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CrazyIslander
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Re: Melbourne. Fvcked.

Post by CrazyIslander »

Clogs wrote: Wed Sep 09, 2020 12:42 am Bit of a bummer that the Oxford vaccine has hit a bit of a hurdle. Hope it is a random outlier that doesn't derail it.


It does however pose an interesting hypothetical dilemma. What if the vaccine caused an adverse (deadly) reaction in 1 in 500 000 people. It would kill that person but save the 499 999 others. Would you be prepared to support widespread roll out?
They'd probably figure out what causes the death and withhold the vaccine from people at risk. Unless the death is quaranteed regardless of medical condition....ie 500,000th recepient gets shot.
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Re: Melbourne. Fvcked.

Post by Zakar »

towny wrote: Tue Sep 08, 2020 10:55 am
Zakar wrote: Tue Sep 08, 2020 5:43 am It's good thing that the regular flu has completely disappeared so we can make these comparisons in a meaningful way. :|
Are people still dying from the flu? Where? How are they getting it?
I assume so. I've got the flu and I felt like death on the weekend. Covid free though so there is that.
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Clogs
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Re: Melbourne. Fvcked.

Post by Clogs »

CrazyIslander wrote: Wed Sep 09, 2020 1:08 am
Clogs wrote: Wed Sep 09, 2020 12:42 am Bit of a bummer that the Oxford vaccine has hit a bit of a hurdle. Hope it is a random outlier that doesn't derail it.


It does however pose an interesting hypothetical dilemma. What if the vaccine caused an adverse (deadly) reaction in 1 in 500 000 people. It would kill that person but save the 499 999 others. Would you be prepared to support widespread roll out?
They'd probably figure out what causes the death and withhold the vaccine from people at risk. Unless the death is quaranteed regardless of medical condition....ie 500,000th recepient gets shot.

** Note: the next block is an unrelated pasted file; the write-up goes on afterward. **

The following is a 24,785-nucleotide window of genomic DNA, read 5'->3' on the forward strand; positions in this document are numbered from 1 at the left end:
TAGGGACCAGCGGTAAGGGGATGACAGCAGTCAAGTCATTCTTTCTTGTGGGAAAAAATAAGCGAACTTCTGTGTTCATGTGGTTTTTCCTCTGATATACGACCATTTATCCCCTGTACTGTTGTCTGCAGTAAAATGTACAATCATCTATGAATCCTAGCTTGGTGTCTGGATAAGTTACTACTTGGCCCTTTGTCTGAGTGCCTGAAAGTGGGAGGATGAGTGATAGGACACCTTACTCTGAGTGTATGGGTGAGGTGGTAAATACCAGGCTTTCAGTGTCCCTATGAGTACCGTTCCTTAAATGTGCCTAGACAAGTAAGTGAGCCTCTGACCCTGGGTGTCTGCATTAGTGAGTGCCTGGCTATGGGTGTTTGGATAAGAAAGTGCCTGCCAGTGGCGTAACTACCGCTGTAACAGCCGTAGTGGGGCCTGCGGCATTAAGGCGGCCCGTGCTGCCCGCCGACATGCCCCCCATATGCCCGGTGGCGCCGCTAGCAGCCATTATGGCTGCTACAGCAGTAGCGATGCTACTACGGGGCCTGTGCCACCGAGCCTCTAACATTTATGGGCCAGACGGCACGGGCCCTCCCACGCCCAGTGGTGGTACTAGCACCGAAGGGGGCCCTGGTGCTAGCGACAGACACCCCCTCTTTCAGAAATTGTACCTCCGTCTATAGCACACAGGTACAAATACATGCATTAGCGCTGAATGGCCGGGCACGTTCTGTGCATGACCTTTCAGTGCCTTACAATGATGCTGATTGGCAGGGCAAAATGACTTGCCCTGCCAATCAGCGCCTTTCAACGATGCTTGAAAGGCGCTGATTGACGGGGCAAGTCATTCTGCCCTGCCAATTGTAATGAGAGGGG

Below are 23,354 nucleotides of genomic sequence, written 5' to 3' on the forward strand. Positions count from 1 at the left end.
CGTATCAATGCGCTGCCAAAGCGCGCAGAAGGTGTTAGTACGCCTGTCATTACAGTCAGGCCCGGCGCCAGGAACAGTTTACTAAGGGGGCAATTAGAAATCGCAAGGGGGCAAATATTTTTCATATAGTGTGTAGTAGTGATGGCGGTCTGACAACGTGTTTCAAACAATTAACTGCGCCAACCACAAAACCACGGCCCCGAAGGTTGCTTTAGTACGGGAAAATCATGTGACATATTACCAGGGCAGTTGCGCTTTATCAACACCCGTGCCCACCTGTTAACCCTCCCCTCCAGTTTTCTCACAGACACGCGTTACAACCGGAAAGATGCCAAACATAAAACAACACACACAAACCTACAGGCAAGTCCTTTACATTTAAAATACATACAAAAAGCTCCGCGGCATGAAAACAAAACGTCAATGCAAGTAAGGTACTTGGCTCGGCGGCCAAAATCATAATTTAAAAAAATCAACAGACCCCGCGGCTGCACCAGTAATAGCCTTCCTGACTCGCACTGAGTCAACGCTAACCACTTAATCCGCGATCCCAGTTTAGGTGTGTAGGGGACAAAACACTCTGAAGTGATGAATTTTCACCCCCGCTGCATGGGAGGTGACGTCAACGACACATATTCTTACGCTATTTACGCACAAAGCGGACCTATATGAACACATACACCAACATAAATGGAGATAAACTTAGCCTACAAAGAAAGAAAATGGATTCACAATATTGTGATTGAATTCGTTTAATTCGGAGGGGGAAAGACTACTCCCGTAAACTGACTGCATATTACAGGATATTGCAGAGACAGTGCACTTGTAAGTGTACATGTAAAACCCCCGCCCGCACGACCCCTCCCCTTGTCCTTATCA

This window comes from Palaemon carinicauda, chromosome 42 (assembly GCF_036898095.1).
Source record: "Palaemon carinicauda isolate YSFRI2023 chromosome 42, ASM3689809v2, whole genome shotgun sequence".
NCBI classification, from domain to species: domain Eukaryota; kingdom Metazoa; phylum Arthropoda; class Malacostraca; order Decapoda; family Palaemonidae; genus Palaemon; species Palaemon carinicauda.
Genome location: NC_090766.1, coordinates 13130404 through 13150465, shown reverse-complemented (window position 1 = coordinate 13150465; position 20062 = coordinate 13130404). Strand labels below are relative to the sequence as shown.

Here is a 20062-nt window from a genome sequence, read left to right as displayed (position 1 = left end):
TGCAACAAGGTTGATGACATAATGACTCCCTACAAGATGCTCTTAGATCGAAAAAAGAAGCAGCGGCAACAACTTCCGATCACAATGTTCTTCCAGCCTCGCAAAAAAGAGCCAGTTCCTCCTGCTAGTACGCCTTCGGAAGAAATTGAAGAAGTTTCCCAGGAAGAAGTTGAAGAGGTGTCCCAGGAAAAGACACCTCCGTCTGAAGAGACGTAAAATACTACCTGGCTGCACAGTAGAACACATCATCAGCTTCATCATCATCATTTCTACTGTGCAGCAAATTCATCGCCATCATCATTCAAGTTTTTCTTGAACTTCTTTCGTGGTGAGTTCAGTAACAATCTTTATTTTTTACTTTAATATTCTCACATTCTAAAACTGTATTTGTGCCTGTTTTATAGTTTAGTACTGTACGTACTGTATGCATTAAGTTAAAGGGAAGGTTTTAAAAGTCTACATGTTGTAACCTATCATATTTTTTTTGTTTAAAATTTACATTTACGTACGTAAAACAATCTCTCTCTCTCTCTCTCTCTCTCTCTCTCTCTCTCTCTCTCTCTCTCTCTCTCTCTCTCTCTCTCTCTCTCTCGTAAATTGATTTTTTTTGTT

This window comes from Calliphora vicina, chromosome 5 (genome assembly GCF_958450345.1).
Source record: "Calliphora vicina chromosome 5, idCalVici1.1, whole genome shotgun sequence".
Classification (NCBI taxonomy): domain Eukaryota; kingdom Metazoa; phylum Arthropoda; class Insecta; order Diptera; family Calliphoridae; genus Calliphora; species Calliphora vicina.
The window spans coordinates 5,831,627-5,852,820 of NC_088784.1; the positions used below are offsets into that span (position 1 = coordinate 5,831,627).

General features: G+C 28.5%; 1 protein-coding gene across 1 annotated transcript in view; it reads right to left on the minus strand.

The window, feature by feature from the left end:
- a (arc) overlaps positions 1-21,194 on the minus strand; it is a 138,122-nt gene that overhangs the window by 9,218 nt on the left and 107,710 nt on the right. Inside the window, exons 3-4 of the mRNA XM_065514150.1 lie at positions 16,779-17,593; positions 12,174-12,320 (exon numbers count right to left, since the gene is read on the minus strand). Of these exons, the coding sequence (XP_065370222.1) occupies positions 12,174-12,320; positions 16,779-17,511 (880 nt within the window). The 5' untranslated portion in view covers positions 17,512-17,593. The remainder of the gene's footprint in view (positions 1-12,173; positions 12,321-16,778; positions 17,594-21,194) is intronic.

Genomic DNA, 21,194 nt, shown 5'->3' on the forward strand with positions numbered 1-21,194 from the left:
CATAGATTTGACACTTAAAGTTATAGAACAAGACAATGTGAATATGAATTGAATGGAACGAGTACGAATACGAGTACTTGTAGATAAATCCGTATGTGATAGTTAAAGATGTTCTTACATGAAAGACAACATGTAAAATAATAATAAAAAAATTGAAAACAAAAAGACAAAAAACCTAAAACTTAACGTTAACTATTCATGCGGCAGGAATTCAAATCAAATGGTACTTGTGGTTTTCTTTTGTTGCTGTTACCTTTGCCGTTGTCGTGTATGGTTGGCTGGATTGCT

That is not the hypothetical that I posted. You can't try and shift goal posts. It is the scenario. 1 in 500 000. What would you do?
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Re: Melbourne. Fvcked.

Post by CrazyIslander »

Clogs wrote: Wed Sep 09, 2020 2:26 am
CrazyIslander wrote: Wed Sep 09, 2020 1:08 am
Clogs wrote: Wed Sep 09, 2020 12:42 am Bit of a bummer that the Oxford vaccine has hit a bit of a hurdle. Hope it is a random outlier that doesn't derail it.


It does however pose an interesting hypothetical dilemma. What if the vaccine caused an adverse (deadly) reaction in 1 in 500 000 people. It would kill that person but save the 499 999 others. Would you be prepared to support widespread roll out?
They'd probably figure out what causes the death and withhold the vaccine from people at risk. Unless the death is quaranteed regardless of medical condition....ie 500,000th recepient gets shot.
That is not the hypothetical that I posted. You can't try and shift goal posts. It is the scenario. 1 in 500 000. What would you do?
Yes. After all there's 500,000 - 1 chance of dying.
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Re: Melbourne. Fvcked.

Post by MungoMan »

Clogs wrote: Wed Sep 09, 2020 2:26 am
CrazyIslander wrote: Wed Sep 09, 2020 1:08 am
Clogs wrote: Wed Sep 09, 2020 12:42 am Bit of a bummer that the Oxford vaccine has hit a bit of a hurdle. Hope it is a random outlier that doesn't derail it.


It does however pose an interesting hypothetical dilemma. What if the vaccine caused an adverse (deadly) reaction in 1 in 500 000 people. It would kill that person but save the 499 999 others. Would you be prepared to support widespread roll out?
They'd probably figure out what causes the death and withhold the vaccine from people at risk. Unless the death is quaranteed regardless of medical condition....ie 500,000th recepient gets shot.
That is not the hypothetical that I posted. You can't try and shift goal posts. It is the scenario. 1 in 500 000. What would you do?
I'd seek clarifying information on the incidence and nature of severe but non-fatal adverse reactions to vaccination. Rigorous cost / benefit analyses should include all costs, not merely the headline items; relevantly, it is beginning to appear that certain people may experience long-term adverse effects consequent to contracting Covid-19.
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Re: Melbourne. Fvcked.

Post by Anonymous 1 »

Clogs wrote: Wed Sep 09, 2020 12:42 am Bit of a bummer that the Oxford vaccine has hit a bit of a hurdle. Hope it is a random outlier that doesn't derail it.


It does however pose an interesting hypothetical dilemma. What if the vaccine caused an adverse (deadly) reaction in 1 in 500 000 people. It would kill that person but save the 499 999 others. Would you be prepared to support widespread roll out?
It's not the first time they have paused the trial when someone has become ill and it probably won't be the last. If a vaccine can have a severe reaction in a small number of cases don't they normally just screen the susceptible people if out if they've identified the issue.
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Re: Melbourne. Fvcked.

Post by Farva »

Zakar wrote: Wed Sep 09, 2020 2:01 am
towny wrote: Tue Sep 08, 2020 10:55 am